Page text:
Since evening I stumbled upon a clip of my favorite childhood cartoon – Dragon Ball Z (DBZ). About forty seconds into the clip, the purple villain whose name is Bills told Vegeta (pun on vegetable) that he would die with honor in his death. Vegeta’s wife then shows up and directs her anger at Bills by slapping him for interrupting her party. He slaps her back to which Vegeta gets riled up and bawls out “that’s my Bulma.” At first, I thought he said “that’s my woman.” It was in that moment wherein I began to think about this ownership/ property subject for the millionth time. It continues to follow me compelling me to think about this idea of property.
In the context of Wild Seed and Mind of My Mind, we have seen many instances where Doro asserts his power and ownership of others through fear and killing. What made a greater connection to my understanding of the mentioned texts is the highlight from the DBZ scene of what would happen if one damage another’s “property,” such as Doro’s. The one that does the damage would get pummeled, bombarded with fists, and possibly die. A few examples is when Shori wanted to pummel Katherine for damaging her property, Theodora by killing her, or Doro’s recent actions of ‘beating’ Jan because she made one of ‘his’ children die. I believe humans are just the same in complex ways. This belief is comes from my observations throughout my upbringing wherein a friend, peer, or family member would react irrationally as a result of damage to their property – an expensive phone, a body part, a prized car, or “their” woman or man.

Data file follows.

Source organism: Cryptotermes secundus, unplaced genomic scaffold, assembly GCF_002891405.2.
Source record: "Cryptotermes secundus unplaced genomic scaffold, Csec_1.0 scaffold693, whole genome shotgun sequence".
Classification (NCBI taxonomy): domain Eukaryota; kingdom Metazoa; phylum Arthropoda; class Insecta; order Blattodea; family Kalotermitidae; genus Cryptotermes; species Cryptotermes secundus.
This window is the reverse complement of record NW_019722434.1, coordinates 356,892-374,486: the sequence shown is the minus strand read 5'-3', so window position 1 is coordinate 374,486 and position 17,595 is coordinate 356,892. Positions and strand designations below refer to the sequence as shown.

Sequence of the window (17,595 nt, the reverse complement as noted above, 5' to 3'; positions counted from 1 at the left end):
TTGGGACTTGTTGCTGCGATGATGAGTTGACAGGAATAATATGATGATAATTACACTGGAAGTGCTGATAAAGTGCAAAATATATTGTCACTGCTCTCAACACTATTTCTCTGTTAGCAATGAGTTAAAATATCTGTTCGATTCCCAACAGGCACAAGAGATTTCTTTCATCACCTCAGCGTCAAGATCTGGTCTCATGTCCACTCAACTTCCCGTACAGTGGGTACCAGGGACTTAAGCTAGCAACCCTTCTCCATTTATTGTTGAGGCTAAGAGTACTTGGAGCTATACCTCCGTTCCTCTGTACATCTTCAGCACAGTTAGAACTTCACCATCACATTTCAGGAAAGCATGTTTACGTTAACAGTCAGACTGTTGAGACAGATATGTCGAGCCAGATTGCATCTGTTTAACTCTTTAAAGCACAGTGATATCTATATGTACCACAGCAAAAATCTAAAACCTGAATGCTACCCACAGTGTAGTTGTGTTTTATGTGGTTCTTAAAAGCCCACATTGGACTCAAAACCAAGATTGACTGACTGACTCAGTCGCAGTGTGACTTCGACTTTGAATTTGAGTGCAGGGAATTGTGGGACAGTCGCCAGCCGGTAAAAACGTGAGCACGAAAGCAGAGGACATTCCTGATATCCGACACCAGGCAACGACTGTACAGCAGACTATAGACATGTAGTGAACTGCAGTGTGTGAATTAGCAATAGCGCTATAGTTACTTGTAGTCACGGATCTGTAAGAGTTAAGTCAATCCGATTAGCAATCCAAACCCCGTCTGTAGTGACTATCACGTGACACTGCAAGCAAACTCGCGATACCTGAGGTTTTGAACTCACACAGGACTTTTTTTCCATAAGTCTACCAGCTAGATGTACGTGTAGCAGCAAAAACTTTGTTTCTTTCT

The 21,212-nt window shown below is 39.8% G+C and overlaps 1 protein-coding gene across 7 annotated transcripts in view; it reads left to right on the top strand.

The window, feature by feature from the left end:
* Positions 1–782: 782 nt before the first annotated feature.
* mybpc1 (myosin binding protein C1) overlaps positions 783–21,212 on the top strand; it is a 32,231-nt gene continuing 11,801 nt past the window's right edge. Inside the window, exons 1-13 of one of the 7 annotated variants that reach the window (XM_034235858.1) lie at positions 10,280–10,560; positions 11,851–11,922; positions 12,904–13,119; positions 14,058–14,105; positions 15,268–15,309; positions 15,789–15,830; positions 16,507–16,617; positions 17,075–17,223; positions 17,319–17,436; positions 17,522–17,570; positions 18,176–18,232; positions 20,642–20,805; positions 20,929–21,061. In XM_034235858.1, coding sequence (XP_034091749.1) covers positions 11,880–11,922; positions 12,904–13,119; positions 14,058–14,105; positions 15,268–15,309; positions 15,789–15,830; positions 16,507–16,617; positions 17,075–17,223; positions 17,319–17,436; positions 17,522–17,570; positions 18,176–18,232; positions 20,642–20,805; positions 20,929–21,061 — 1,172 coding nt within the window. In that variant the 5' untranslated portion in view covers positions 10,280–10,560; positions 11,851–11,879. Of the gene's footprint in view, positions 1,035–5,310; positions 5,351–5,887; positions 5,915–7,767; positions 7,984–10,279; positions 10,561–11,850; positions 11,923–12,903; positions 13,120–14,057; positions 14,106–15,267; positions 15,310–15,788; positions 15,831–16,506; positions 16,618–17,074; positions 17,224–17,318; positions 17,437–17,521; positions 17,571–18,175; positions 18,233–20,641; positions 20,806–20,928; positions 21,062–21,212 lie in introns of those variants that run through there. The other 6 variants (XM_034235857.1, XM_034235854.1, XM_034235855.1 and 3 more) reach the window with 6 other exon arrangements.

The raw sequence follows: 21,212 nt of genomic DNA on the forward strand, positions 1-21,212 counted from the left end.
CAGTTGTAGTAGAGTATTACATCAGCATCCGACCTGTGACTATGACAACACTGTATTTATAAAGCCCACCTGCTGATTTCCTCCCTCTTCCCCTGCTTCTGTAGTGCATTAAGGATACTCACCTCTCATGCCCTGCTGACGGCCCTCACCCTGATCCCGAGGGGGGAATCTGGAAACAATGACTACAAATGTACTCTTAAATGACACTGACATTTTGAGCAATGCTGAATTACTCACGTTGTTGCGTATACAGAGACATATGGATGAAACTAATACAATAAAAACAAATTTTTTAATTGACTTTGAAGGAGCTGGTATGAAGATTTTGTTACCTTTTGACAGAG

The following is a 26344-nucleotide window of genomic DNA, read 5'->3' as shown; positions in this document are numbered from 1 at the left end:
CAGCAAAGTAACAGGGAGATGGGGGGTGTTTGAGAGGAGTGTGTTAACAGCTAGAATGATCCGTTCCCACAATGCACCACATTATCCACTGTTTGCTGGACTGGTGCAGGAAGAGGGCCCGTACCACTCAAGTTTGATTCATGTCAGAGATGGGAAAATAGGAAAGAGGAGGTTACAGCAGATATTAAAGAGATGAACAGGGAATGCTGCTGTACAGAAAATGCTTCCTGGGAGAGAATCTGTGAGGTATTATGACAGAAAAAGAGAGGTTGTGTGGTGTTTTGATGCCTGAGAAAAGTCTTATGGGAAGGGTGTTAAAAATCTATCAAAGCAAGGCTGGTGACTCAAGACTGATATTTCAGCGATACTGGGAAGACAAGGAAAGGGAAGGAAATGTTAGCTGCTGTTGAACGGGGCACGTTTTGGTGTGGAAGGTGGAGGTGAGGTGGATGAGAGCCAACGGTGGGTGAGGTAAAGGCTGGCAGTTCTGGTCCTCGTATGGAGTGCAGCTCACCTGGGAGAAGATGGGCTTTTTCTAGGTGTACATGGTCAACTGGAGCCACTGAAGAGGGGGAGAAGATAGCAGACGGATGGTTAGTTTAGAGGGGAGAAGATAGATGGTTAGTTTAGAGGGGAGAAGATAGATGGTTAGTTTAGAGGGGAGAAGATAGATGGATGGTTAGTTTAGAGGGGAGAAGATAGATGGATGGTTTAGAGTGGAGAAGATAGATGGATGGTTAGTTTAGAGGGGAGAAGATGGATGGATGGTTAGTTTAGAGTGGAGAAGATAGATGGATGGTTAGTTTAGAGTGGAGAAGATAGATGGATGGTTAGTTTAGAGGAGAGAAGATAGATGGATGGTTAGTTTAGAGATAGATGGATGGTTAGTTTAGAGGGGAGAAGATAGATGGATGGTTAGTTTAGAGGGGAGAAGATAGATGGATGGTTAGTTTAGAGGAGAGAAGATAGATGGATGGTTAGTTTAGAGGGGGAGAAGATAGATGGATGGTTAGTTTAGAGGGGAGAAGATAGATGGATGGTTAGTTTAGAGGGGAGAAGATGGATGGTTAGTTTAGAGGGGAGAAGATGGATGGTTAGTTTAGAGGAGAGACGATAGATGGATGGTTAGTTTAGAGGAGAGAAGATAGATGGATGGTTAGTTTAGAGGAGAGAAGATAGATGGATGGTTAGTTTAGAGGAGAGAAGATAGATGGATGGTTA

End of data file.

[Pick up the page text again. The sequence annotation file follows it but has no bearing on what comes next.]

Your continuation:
Vegeta, who is a Saiyan of another race, yet no different than us Humans, the Inas, or Doro, because we and them will hurt others if ours and their property is damaged. Our emotions gets riled up and we act out of irrationality. In those moment, does the possibility of death ever cross our minds when we attack those who are the source of our pain? For Doro, this is necessary, and as Nikita Rumsey asserted, “Doro pursues excessive violence” which is a necessity in prolonging the “stability of his societies” despite not wanting to kill.
Still, the idea of property, since it continues to make me contemplate a lot, remains in question. I wonder about the possibility of categories of property in human interactions. Perhaps there is, because if I said “my mother” who would say to me “my child” with both of us understanding there is no feeling of ownership between us, wouldn’t that remove the idea of property (you’re mine or I’m yours) from the established interaction?